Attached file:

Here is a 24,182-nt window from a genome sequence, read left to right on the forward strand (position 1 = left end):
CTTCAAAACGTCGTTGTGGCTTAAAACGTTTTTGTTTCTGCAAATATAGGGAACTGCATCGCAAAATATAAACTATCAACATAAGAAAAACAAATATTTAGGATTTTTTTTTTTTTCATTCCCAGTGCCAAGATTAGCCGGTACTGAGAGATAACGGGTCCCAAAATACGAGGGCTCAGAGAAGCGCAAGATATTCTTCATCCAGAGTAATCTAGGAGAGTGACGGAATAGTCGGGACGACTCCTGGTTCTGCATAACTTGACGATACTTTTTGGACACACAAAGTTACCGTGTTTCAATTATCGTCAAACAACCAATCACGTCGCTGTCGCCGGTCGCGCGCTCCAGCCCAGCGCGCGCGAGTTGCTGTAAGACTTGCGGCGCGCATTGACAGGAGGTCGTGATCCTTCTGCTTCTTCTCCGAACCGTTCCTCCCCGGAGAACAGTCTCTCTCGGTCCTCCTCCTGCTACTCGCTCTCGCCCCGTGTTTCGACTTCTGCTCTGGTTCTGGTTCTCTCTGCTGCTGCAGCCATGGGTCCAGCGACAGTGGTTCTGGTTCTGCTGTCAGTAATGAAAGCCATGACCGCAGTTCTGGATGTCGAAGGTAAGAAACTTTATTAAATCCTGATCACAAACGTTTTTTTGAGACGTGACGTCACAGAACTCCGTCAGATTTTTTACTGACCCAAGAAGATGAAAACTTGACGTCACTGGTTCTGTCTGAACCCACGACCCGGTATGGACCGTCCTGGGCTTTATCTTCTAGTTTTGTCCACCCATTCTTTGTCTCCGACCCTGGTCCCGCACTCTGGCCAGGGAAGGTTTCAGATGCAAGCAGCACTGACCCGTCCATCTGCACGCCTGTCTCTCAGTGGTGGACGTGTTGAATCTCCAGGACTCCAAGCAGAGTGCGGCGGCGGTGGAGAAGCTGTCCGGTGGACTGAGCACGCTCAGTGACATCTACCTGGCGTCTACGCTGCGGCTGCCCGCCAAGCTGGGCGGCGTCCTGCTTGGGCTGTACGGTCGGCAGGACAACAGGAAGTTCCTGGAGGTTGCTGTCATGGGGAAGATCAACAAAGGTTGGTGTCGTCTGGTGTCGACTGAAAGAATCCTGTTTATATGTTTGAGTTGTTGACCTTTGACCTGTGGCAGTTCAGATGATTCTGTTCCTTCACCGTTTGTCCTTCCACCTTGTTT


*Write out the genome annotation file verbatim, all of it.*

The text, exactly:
Here is a 24,182-nt window from a genome sequence, read left to right on the forward strand (position 1 = left end):
CTTCAAAACGTCGTTGTGGCTTAAAACGTTTTTGTTTCTGCAAATATAGGGAACTGCATCGCAAAATATAAACTATCAACATAAGAAAAACAAATATTTAGGATTTTTTTTTTTTTCATTCCCAGTGCCAAGATTAGCCGGTACTGAGAGATAACGGGTCCCAAAATACGAGGGCTCAGAGAAGCGCAAGATATTCTTCATCCAGAGTAATCTAGGAGAGTGACGGAATAGTCGGGACGACTCCTGGTTCTGCATAACTTGACGATACTTTTTGGACACACAAAGTTACCGTGTTTCAATTATCGTCAAACAACCAATCACGTCGCTGTCGCCGGTCGCGCGCTCCAGCCCAGCGCGCGCGAGTTGCTGTAAGACTTGCGGCGCGCATTGACAGGAGGTCGTGATCCTTCTGCTTCTTCTCCGAACCGTTCCTCCCCGGAGAACAGTCTCTCTCGGTCCTCCTCCTGCTACTCGCTCTCGCCCCGTGTTTCGACTTCTGCTCTGGTTCTGGTTCTCTCTGCTGCTGCAGCCATGGGTCCAGCGACAGTGGTTCTGGTTCTGCTGTCAGTAATGAAAGCCATGACCGCAGTTCTGGATGTCGAAGGTAAGAAACTTTATTAAATCCTGATCACAAACGTTTTTTTGAGACGTGACGTCACAGAACTCCGTCAGATTTTTTACTGACCCAAGAAGATGAAAACTTGACGTCACTGGTTCTGTCTGAACCCACGACCCGGTATGGACCGTCCTGGGCTTTATCTTCTAGTTTTGTCCACCCATTCTTTGTCTCCGACCCTGGTCCCGCACTCTGGCCAGGGAAGGTTTCAGATGCAAGCAGCACTGACCCGTCCATCTGCACGCCTGTCTCTCAGTGGTGGACGTGTTGAATCTCCAGGACTCCAAGCAGAGTGCGGCGGCGGTGGAGAAGCTGTCCGGTGGACTGAGCACGCTCAGTGACATCTACCTGGCGTCTACGCTGCGGCTGCCCGCCAAGCTGGGCGGCGTCCTGCTTGGGCTGTACGGTCGGCAGGACAACAGGAAGTTCCTGGAGGTTGCTGTCATGGGGAAGATCAACAAAGGTTGGTGTCGTCTGGTGTCGACTGAAAGAATCCTGTTTATATGTTTGAGTTGTTGACCTTTGACCTGTGGCAGTTCAGATGATTCTGTTCCTTCACCGTTTGTCCTTCCACCTTGTTT